Death and the management of death are inescapable subjects in much of present-day Africa. In Rwanda, people live daily with the repercussions and memory of the 1994 genocide; in the conflict-ridden Democratic Republic of the Congo debates continue on whether to repatriate the body of former President Mobutu; in the “Pack up and Go” coffin workshop in Southern Malawi, children are employed in the manufacture of collapsible coffins which can be transported on the backs of bicycles; in East, Central and Southern Africa communities mourn daily the untimely deaths of the victims of HIV/AIDS, older people complain that there will be no-one left to bury them, and children become experts at nursing their dying parents.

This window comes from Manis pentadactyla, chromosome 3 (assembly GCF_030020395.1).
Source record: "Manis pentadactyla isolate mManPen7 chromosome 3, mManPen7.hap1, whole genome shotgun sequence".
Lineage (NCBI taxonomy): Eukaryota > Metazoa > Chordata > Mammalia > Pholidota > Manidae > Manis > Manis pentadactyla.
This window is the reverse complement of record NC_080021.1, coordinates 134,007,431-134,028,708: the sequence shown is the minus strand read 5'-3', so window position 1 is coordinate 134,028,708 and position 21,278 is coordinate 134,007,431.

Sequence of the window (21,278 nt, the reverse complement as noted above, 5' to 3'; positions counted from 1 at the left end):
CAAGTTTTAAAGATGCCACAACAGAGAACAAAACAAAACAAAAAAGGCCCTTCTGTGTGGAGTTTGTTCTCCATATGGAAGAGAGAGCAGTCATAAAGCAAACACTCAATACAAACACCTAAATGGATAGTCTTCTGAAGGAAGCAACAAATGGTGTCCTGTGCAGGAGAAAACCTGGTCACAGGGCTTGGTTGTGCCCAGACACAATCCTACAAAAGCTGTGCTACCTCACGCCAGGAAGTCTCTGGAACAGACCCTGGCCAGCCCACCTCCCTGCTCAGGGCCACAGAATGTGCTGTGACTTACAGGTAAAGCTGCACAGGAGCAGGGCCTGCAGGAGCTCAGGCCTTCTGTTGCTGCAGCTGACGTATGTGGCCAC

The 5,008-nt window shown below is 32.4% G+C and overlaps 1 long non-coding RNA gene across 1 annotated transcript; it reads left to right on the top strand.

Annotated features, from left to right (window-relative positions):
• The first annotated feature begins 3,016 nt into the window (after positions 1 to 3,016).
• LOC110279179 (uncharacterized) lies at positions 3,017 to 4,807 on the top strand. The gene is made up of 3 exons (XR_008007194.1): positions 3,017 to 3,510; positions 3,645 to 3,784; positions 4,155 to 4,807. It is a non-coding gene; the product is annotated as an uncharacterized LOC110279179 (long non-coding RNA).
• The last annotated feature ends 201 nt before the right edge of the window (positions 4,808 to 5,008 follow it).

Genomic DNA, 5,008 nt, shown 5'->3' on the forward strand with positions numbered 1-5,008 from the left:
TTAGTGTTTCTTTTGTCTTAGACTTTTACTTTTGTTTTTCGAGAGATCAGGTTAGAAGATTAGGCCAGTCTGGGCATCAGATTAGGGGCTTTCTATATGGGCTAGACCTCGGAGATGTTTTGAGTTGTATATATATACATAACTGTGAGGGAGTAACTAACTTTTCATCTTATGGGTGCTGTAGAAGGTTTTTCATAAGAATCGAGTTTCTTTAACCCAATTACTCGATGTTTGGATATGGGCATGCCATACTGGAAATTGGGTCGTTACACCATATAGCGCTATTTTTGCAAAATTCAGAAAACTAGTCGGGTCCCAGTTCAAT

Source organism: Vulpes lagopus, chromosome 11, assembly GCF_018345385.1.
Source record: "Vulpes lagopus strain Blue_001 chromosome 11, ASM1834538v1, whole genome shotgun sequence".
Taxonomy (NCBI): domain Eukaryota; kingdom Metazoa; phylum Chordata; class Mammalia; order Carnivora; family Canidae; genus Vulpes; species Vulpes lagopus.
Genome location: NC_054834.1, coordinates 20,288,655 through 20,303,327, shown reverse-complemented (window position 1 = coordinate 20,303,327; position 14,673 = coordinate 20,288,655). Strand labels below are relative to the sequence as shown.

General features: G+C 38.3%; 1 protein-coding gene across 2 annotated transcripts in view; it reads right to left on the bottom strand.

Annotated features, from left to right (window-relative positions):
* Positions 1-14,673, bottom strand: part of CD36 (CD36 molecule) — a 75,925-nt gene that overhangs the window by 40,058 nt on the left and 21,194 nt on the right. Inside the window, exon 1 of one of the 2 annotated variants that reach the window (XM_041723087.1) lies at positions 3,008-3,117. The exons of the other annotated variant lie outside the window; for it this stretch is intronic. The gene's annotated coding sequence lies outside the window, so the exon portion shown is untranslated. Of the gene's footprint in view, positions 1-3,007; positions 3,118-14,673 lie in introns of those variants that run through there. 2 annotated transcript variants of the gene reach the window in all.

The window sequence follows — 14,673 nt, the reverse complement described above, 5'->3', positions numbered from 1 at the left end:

The history of death in Africa is a valid subject in its own right. No comprehensive examination of this subject exists. There is no doubt, however, that present circumstances, in particular the HIV/AIDS epidemic, make this project all the more important and urgent.
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